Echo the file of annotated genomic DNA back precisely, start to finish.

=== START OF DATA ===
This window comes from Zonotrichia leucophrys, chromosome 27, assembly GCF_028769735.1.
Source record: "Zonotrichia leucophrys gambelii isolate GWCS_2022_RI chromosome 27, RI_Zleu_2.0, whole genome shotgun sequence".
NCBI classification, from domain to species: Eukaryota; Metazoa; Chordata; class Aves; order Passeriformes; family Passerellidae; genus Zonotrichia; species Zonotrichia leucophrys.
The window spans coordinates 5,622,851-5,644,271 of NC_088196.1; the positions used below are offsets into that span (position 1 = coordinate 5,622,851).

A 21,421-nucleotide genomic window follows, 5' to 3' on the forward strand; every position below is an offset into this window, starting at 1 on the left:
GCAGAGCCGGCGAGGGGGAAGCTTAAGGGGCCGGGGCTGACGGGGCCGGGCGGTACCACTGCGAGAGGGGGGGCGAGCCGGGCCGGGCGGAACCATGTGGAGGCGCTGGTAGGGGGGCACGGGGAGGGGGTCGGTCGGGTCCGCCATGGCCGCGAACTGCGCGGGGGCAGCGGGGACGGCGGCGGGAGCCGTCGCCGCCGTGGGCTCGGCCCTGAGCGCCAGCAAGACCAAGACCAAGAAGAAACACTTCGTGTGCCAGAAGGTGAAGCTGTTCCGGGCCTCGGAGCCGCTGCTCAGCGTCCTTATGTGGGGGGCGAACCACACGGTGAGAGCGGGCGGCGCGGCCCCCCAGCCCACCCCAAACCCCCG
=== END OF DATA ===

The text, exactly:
This window comes from Zonotrichia leucophrys, chromosome 27, assembly GCF_028769735.1.
Source record: "Zonotrichia leucophrys gambelii isolate GWCS_2022_RI chromosome 27, RI_Zleu_2.0, whole genome shotgun sequence".
NCBI classification, from domain to species: Eukaryota; Metazoa; Chordata; class Aves; order Passeriformes; family Passerellidae; genus Zonotrichia; species Zonotrichia leucophrys.
The window spans coordinates 5,622,851-5,644,271 of NC_088196.1; the positions used below are offsets into that span (position 1 = coordinate 5,622,851).

A 21,421-nucleotide genomic window follows, 5' to 3' on the forward strand; every position below is an offset into this window, starting at 1 on the left:
GCAGAGCCGGCGAGGGGGAAGCTTAAGGGGCCGGGGCTGACGGGGCCGGGCGGTACCACTGCGAGAGGGGGGGCGAGCCGGGCCGGGCGGAACCATGTGGAGGCGCTGGTAGGGGGGCACGGGGAGGGGGTCGGTCGGGTCCGCCATGGCCGCGAACTGCGCGGGGGCAGCGGGGACGGCGGCGGGAGCCGTCGCCGCCGTGGGCTCGGCCCTGAGCGCCAGCAAGACCAAGACCAAGAAGAAACACTTCGTGTGCCAGAAGGTGAAGCTGTTCCGGGCCTCGGAGCCGCTGCTCAGCGTCCTTATGTGGGGGGCGAACCACACGGTGAGAGCGGGCGGCGCGGCCCCCCAGCCCACCCCAAACCCCCG